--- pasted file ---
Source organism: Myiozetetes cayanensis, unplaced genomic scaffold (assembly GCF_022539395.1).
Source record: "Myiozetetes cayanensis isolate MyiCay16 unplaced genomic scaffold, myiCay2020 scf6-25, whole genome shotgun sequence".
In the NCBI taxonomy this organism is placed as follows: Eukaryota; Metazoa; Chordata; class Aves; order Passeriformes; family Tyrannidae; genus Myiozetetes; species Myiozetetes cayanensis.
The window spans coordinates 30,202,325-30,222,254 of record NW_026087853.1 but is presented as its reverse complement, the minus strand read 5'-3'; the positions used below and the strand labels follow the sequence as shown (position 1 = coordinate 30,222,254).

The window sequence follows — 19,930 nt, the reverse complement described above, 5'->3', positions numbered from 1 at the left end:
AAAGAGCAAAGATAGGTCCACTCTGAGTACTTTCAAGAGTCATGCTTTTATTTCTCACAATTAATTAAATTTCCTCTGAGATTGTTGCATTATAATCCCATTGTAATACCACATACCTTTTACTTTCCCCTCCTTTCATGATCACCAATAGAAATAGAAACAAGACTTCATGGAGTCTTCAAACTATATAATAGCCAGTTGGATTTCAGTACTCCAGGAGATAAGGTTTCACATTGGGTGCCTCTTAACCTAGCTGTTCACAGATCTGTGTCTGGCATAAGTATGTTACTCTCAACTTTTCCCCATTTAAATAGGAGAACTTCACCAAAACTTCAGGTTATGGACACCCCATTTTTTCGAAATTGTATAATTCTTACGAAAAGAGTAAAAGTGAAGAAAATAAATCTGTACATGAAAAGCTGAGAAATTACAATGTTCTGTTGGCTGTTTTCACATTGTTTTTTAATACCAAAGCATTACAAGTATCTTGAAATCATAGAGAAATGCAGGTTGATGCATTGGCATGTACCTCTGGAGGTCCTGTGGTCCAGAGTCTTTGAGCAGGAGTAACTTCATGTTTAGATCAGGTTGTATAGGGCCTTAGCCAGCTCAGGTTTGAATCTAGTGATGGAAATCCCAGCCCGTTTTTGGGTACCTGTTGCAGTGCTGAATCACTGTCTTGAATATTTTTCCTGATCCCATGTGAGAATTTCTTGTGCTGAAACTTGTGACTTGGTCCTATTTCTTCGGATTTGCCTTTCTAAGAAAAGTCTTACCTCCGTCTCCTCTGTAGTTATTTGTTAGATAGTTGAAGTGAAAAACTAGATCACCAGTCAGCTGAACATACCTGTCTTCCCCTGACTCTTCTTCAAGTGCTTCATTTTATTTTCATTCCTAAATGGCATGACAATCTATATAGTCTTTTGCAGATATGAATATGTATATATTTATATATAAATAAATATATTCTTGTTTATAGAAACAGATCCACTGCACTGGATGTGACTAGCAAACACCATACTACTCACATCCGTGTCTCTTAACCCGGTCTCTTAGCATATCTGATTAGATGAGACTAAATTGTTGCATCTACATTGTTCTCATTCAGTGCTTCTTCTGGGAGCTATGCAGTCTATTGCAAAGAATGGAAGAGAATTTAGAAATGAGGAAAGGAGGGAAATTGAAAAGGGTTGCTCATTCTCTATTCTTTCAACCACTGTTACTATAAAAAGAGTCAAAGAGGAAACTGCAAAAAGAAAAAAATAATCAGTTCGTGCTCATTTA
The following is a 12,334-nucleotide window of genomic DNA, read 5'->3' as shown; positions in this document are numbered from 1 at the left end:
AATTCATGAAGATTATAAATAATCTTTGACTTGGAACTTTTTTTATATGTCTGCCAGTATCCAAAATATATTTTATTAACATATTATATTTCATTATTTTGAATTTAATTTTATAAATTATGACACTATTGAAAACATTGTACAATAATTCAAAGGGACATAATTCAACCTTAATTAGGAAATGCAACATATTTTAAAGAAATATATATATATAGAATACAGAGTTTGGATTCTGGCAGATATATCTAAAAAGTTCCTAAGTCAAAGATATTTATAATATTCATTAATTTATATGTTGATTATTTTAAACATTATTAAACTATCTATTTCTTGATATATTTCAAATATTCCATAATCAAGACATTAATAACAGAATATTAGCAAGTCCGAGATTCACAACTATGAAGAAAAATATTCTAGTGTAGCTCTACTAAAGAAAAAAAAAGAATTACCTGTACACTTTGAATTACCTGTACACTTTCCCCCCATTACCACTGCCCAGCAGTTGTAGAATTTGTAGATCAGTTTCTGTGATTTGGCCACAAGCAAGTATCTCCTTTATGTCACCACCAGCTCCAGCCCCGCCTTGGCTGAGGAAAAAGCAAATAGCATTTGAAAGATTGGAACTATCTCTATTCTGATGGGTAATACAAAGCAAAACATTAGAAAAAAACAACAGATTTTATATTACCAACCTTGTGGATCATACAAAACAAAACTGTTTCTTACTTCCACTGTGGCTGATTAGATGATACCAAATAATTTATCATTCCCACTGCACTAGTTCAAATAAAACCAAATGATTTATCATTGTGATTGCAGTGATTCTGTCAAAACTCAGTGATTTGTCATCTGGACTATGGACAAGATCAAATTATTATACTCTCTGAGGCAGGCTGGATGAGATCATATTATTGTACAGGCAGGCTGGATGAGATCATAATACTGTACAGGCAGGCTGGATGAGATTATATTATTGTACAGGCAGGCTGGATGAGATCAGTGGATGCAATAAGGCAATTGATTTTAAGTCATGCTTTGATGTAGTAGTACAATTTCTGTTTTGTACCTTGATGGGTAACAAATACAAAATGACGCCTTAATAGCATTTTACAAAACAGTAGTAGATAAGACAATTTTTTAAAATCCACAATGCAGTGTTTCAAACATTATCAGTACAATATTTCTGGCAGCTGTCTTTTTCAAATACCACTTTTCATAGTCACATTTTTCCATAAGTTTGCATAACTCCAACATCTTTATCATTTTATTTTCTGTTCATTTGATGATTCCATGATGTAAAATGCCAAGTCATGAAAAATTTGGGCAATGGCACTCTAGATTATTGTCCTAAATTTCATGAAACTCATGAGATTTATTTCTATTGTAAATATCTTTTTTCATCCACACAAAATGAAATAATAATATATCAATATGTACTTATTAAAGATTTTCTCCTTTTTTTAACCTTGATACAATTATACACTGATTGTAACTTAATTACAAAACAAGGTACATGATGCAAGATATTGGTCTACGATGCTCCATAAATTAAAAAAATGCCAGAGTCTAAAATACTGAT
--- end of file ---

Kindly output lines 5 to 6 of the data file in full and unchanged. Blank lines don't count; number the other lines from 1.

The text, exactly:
The window sequence follows — 19,930 nt, the reverse complement described above, 5'->3', positions numbered from 1 at the left end:
AAAGAGCAAAGATAGGTCCACTCTGAGTACTTTCAAGAGTCATGCTTTTATTTCTCACAATTAATTAAATTTCCTCTGAGATTGTTGCATTATAATCCCATTGTAATACCACATACCTTTTACTTTCCCCTCCTTTCATGATCACCAATAGAAATAGAAACAAGACTTCATGGAGTCTTCAAACTATATAATAGCCAGTTGGATTTCAGTACTCCAGGAGATAAGGTTTCACATTGGGTGCCTCTTAACCTAGCTGTTCACAGATCTGTGTCTGGCATAAGTATGTTACTCTCAACTTTTCCCCATTTAAATAGGAGAACTTCACCAAAACTTCAGGTTATGGACACCCCATTTTTTCGAAATTGTATAATTCTTACGAAAAGAGTAAAAGTGAAGAAAATAAATCTGTACATGAAAAGCTGAGAAATTACAATGTTCTGTTGGCTGTTTTCACATTGTTTTTTAATACCAAAGCATTACAAGTATCTTGAAATCATAGAGAAATGCAGGTTGATGCATTGGCATGTACCTCTGGAGGTCCTGTGGTCCAGAGTCTTTGAGCAGGAGTAACTTCATGTTTAGATCAGGTTGTATAGGGCCTTAGCCAGCTCAGGTTTGAATCTAGTGATGGAAATCCCAGCCCGTTTTTGGGTACCTGTTGCAGTGCTGAATCACTGTCTTGAATATTTTTCCTGATCCCATGTGAGAATTTCTTGTGCTGAAACTTGTGACTTGGTCCTATTTCTTCGGATTTGCCTTTCTAAGAAAAGTCTTACCTCCGTCTCCTCTGTAGTTATTTGTTAGATAGTTGAAGTGAAAAACTAGATCACCAGTCAGCTGAACATACCTGTCTTCCCCTGACTCTTCTTCAAGTGCTTCATTTTATTTTCATTCCTAAATGGCATGACAATCTATATAGTCTTTTGCAGATATGAATATGTATATATTTATATATAAATAAATATATTCTTGTTTATAGAAACAGATCCACTGCACTGGATGTGACTAGCAAACACCATACTACTCACATCCGTGTCTCTTAACCCGGTCTCTTAGCATATCTGATTAGATGAGACTAAATTGTTGCATCTACATTGTTCTCATTCAGTGCTTCTTCTGGGAGCTATGCAGTCTATTGCAAAGAATGGAAGAGAATTTAGAAATGAGGAAAGGAGGGAAATTGAAAAGGGTTGCTCATTCTCTATTCTTTCAACCACTGTTACTATAAAAAGAGTCAAAGAGGAAACTGCAAAAAGAAAAAAATAATCAGTTCGTGCTCATTTA